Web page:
The researchers managed to remove two long-standing barriers to these improvements by putting silicon particles in graphene "cages."
To improve capacity in recent years batteries have begun to use silicon anodes, which have more capacity than the graphite conventionally used. But silicon particles also swell so much during charging that they're prone to cracking or shattering and they can also react with the battery electrolyte, forming a coating that reduces performance.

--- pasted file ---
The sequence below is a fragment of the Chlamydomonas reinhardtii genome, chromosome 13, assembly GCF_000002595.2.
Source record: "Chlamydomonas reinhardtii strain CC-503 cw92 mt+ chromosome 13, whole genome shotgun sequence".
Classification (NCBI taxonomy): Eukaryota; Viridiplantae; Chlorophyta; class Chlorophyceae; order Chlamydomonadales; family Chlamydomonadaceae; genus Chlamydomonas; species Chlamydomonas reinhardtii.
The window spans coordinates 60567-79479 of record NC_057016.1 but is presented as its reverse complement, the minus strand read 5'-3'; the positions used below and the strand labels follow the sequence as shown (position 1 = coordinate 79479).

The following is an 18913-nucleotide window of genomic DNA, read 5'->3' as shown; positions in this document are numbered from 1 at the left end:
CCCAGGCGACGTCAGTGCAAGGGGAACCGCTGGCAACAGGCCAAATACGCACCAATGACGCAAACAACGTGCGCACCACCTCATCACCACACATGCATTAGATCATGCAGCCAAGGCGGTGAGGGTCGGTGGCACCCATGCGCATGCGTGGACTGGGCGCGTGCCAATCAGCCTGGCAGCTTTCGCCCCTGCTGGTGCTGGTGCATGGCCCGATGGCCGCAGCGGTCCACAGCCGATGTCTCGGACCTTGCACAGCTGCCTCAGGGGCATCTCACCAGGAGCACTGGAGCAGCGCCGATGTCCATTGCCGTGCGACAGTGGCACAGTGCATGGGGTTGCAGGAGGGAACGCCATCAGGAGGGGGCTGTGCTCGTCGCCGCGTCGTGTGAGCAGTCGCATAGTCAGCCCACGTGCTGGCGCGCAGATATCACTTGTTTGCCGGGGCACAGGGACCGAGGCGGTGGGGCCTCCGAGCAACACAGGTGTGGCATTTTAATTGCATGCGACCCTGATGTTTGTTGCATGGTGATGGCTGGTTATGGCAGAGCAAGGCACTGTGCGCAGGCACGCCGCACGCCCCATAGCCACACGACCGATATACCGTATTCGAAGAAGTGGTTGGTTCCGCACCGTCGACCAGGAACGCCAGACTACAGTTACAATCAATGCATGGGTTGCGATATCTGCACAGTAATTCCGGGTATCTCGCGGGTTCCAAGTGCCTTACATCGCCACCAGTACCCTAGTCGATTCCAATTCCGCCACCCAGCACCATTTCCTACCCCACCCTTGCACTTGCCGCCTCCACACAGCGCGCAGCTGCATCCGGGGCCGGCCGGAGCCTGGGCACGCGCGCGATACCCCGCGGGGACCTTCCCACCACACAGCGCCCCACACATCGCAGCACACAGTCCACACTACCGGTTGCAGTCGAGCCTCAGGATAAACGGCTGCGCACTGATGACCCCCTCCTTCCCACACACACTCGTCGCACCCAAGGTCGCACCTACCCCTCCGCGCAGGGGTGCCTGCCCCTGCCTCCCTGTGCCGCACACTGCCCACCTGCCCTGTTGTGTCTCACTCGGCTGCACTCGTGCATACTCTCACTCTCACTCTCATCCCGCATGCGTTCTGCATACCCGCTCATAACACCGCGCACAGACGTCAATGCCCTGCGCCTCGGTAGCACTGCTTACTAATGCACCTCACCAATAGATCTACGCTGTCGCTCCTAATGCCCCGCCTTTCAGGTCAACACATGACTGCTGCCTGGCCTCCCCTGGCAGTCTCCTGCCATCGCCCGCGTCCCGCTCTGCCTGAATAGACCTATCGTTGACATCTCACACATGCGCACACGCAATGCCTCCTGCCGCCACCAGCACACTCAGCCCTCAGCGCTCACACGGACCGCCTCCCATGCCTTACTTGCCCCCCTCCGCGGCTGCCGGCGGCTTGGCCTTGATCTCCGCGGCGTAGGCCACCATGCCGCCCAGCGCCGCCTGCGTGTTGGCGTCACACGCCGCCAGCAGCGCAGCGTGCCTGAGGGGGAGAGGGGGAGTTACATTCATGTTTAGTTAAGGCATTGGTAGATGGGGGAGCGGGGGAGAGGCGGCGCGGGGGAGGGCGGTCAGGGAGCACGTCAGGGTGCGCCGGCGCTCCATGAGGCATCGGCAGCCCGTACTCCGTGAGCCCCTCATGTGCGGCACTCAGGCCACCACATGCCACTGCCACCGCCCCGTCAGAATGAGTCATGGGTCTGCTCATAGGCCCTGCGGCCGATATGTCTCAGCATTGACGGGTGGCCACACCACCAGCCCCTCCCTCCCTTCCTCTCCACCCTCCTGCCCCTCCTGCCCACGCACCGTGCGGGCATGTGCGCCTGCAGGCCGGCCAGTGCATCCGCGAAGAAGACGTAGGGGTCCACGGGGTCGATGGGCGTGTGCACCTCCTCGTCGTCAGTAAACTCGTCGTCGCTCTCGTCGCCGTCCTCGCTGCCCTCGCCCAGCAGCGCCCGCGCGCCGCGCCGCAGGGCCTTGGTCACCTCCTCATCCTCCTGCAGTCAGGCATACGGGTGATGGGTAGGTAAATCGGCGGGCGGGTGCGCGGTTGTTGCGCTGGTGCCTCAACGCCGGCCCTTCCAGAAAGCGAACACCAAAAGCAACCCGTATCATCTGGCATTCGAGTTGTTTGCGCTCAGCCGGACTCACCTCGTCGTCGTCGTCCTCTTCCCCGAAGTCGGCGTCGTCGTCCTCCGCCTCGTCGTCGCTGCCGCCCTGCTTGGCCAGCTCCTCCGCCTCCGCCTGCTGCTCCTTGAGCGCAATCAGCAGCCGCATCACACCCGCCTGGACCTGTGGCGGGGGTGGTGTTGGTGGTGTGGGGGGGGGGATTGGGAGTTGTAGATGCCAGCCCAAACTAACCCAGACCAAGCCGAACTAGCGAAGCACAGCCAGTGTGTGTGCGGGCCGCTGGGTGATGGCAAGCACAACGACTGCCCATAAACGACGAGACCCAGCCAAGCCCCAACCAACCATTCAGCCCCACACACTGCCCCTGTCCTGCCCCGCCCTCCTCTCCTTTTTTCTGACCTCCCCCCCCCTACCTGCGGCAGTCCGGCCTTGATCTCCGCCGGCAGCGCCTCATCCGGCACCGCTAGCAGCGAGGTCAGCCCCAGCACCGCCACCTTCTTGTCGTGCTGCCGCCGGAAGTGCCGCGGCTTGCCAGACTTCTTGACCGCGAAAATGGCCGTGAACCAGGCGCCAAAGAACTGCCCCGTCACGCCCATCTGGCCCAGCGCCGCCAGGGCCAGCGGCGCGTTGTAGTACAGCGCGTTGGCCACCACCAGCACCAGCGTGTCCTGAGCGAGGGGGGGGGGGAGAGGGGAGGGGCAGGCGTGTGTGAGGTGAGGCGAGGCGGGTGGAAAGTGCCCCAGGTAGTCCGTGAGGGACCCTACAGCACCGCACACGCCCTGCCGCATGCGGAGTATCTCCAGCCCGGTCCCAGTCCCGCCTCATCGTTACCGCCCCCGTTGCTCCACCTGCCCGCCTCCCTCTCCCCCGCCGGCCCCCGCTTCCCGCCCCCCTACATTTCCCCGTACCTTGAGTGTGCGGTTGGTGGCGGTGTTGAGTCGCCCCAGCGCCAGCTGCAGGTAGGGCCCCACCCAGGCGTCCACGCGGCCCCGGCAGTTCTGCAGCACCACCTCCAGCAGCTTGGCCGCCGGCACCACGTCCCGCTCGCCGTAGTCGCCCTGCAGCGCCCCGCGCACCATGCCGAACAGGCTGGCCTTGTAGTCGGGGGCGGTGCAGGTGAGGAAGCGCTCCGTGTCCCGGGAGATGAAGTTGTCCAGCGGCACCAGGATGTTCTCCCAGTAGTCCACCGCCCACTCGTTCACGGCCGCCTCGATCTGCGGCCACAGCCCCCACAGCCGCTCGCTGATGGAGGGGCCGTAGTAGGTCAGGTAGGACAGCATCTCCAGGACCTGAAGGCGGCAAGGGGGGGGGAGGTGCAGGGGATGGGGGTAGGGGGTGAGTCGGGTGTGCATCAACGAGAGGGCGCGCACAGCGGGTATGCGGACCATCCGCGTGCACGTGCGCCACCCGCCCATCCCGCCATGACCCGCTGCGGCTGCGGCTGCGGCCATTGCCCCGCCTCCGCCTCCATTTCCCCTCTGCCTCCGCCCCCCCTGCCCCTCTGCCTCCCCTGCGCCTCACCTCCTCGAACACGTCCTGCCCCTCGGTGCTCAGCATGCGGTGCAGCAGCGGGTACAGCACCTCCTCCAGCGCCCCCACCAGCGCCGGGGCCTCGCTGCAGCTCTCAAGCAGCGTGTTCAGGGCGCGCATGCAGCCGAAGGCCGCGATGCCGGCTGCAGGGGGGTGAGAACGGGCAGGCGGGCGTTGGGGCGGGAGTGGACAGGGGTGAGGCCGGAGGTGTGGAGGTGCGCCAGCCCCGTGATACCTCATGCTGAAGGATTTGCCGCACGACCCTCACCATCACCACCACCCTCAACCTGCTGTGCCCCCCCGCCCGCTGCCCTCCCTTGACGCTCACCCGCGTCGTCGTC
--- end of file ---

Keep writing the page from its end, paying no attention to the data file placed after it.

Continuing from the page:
The solution from the team at Stanford and the Department of Energy's SLAC National Accelerator Laboratory is to encase each silicon particle in a "custom-fit cage" of graphene. At only one-atom thick, graphene is the thinnest, strongest form of carbon and also conducts electricity well.
The carbon cages would allow the silicon to expand and even break apart, but keep the pieces together so that they can continue to function. The graphene barrier would also block the destructive chemical reactions with the electrolyte from occurring.